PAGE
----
Stories of the month - August 2008...
The iPhone 3G may have blasted off on 11 July but August was the month Apple's shiny handset was put through its paces and managed to churn out all sorts of headlines - even as older Apple-flavoured rumours did another round of the blogosphere.
silicon.com resident Apple columnist, Seb Janacek, plundered the App Store to come up with 10 of the best iPhone apps. From location-savvy pub finders to a microblogging facilitator, a photo-editing tool, games and of course the ubiquitous Facebook app, Our Man with the Minority Report harvested the low-hanging fruit of iPhone developer land so you don't have to.
Stories of the month - August 2008
Click on the links below to read the stories everyone is talking about...
Minority Report: 10 top iPhone 2.0 apps
Citizens use YouTube to keep gov't in check
Cheat Sheet: Cloud computing
iPhone nano: Fact or fiction?
Photos: Top summer holiday gadgets
Photos: The jet pack blasts off
Microsoft Windows set to retire?
Apple issues iPhone 3G software update
Companies urged not to ban Facebook
iPhone 2.0 cuts business mustard, says Gartner
Check out all 10 in the photo story - and add a Reader Comment if you feel moved to laud an app not already listed.
But even as Janacek was demolishing a few levels of SuperMonkey Ball - in the name of expert research of course - analyst house Gartner was putting the finishing touches to its report on the business credentials of iPhone 2.0.
The verdict? A cautionary thumbs-up for enterprise use, provided you don't mind the odd 'inconvenience' or two. And by 'inconvenience' it's talking issues such as dealing with iTunes on the desktop; coping with an ungenerous battery life; the abject lack of cut and paste; and a scattering of glitches in the email and calendar implementation which Gartner's testers claim to have found.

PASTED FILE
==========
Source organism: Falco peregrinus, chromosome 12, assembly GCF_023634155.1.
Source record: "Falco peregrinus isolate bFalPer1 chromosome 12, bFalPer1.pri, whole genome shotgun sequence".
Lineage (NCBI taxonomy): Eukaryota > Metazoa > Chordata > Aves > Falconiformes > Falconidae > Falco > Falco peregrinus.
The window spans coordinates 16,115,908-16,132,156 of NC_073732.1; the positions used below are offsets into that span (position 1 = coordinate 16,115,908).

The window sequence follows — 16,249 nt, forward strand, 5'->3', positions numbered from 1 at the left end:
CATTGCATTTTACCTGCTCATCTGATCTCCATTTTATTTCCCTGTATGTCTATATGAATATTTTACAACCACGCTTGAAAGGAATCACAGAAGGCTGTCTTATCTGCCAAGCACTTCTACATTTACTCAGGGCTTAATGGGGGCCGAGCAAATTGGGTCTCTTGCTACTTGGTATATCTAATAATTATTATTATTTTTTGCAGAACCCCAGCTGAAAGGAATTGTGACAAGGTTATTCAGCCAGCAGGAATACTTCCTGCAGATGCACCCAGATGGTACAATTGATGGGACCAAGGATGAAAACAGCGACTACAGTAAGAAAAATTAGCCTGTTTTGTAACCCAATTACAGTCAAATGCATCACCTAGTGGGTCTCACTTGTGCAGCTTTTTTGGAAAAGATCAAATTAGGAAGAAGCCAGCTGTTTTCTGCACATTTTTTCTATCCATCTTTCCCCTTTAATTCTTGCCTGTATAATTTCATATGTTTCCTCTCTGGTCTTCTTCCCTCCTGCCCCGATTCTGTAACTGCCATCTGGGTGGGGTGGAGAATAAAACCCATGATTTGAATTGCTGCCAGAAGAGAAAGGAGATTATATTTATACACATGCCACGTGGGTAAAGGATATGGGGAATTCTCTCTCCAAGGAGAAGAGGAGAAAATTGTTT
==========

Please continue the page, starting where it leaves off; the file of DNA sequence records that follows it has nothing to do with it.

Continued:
On the plus side, the browser is described as "excellent" - and the App Store is given plaudits too. So a B+ perhaps.
But wait! August hasn't finished with the iPhone 3G yet… A possibly red-faced Apple may or may not have been forced to issue a firmware update which did definitely incorporate some "bug fixes".
Exactly what bugs were being fixed here was unclear - as Apple refused to give details once again - but bloggers speculated it might be down to problems with dropped calls and unreliable web reception on the 3G handset. Time will have to tell.
Cupertino, of course, declined comment - possibly because it was too busy dealing with problems with its MobileMe cloud-based storage system.
Yet another Apple-flavoured story going large on silicon.com this month - for which Steve Jobs' minions also refused comment - was all about the as-yet entirely fictitious iPhone nano. UK red-top the Daily Mail resurrected this flea-ridden rumour so silicon.com's Natasha Lomas took it on herself to attempt to get a little closer to the truth.
Is Apple working on a nano phone? Well read the article and decide for yourself.
But August wasn't just Jobs' month. This summer silicon.com readers got very excited about cloud computing. If you're scratching your head and saying 'what witchcraft is this?', reporter Tim Ferguson's popular Cheat Sheet is here to help.
Whatever it is, cloud computing loomed large as news emerged Microsoft could well be contemplating a web-based operating system, code-named Midori; a Windows in the cloud as it were. So you see you have to care now.
Finally the month was rounded off by a brace of web 2.0 stories that got several silicon.com readers reaching for their keyboards.
User-generated video sharing website YouTube is apparently being used by the great British public to police the police state or at least shame governmental failures. A practice dubbed "sous-veillance" - or one in the eye for the nanny state, according to silicon.com readers.
As reader Karen Challinor commented: "Well it's not the 24/7 cradle to grave surveillance the government has planned for us but it's a start. Not so much fun for the government when they are on the receiving end is it?"
Meanwhile, businesses were once again being urged not to take a draconian attitude to social networking and instead develop polices for 'responsible staff use' of sites such as Facebook and MySpace. Good luck with that.